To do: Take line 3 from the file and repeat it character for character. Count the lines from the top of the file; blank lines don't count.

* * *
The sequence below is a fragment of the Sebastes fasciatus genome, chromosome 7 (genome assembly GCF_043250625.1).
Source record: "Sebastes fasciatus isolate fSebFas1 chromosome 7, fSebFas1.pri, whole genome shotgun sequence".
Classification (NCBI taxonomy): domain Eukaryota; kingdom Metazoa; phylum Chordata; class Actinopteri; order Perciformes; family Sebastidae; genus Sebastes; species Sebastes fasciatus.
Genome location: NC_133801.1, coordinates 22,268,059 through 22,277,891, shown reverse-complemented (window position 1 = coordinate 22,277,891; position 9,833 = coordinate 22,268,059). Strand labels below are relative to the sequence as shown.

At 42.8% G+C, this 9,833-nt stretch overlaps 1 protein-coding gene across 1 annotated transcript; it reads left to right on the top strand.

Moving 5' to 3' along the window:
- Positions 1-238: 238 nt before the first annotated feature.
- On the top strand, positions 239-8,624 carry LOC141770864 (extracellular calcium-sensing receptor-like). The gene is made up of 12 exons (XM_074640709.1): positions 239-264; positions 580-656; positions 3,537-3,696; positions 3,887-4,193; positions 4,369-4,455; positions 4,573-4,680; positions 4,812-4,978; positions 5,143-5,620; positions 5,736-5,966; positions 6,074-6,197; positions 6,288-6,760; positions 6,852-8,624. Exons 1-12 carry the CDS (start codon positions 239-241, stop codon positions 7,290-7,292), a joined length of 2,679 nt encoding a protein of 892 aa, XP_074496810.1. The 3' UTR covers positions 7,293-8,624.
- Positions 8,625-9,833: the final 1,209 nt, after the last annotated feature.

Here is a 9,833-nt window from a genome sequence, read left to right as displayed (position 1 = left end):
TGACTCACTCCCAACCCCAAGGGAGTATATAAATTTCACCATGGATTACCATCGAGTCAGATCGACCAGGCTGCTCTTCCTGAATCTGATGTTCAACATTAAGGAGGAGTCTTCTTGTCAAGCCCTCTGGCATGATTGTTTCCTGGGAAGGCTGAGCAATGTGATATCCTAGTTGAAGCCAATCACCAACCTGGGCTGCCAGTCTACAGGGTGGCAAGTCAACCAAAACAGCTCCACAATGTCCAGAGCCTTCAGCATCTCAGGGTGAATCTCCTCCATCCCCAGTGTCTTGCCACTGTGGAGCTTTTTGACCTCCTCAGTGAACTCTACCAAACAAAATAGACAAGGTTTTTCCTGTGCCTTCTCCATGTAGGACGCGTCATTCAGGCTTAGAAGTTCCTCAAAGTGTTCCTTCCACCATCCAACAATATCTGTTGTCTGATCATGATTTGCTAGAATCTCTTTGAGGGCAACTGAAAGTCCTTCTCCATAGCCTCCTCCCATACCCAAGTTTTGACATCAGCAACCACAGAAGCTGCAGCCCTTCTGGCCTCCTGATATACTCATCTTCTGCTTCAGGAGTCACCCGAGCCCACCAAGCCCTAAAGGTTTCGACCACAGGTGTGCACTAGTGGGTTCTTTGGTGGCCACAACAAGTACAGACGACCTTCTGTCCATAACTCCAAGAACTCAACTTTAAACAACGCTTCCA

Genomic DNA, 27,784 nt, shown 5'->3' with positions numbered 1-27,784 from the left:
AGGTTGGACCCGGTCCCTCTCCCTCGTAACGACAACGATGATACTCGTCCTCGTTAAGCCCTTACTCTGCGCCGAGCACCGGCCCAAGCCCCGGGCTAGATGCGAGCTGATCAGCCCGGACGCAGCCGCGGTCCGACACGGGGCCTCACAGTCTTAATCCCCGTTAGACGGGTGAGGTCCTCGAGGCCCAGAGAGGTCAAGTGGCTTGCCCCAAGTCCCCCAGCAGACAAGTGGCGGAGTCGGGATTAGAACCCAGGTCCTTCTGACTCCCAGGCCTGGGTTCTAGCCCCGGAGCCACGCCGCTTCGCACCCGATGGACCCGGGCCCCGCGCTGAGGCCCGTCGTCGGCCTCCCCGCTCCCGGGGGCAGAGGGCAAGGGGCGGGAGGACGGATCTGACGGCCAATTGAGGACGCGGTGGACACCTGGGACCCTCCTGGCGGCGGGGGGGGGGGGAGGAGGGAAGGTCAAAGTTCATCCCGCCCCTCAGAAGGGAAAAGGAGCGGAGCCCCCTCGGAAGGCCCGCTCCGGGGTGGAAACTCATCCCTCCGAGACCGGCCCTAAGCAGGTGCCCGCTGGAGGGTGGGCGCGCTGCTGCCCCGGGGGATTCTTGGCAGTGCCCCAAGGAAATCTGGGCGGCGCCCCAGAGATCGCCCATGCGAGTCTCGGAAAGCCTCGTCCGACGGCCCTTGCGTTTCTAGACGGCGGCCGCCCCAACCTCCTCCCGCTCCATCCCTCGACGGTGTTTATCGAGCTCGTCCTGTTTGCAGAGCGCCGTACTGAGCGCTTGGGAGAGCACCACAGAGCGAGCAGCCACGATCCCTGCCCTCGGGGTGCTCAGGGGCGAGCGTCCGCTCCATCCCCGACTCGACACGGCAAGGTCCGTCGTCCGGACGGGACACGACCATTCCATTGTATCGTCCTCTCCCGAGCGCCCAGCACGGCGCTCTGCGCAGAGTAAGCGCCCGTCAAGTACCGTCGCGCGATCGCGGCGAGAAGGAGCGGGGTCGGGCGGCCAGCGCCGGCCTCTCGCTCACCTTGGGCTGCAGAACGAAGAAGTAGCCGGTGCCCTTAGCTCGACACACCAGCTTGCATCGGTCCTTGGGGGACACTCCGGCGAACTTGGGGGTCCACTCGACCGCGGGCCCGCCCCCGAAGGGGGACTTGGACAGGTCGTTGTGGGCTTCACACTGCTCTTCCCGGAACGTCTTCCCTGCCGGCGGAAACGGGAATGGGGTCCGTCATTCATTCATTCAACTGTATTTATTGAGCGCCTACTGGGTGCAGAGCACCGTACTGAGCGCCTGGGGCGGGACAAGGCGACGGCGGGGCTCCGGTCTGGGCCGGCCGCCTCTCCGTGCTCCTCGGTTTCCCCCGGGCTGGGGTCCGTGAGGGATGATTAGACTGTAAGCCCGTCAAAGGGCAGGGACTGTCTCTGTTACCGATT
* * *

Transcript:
Classification (NCBI taxonomy): domain Eukaryota; kingdom Metazoa; phylum Chordata; class Actinopteri; order Perciformes; family Sebastidae; genus Sebastes; species Sebastes fasciatus.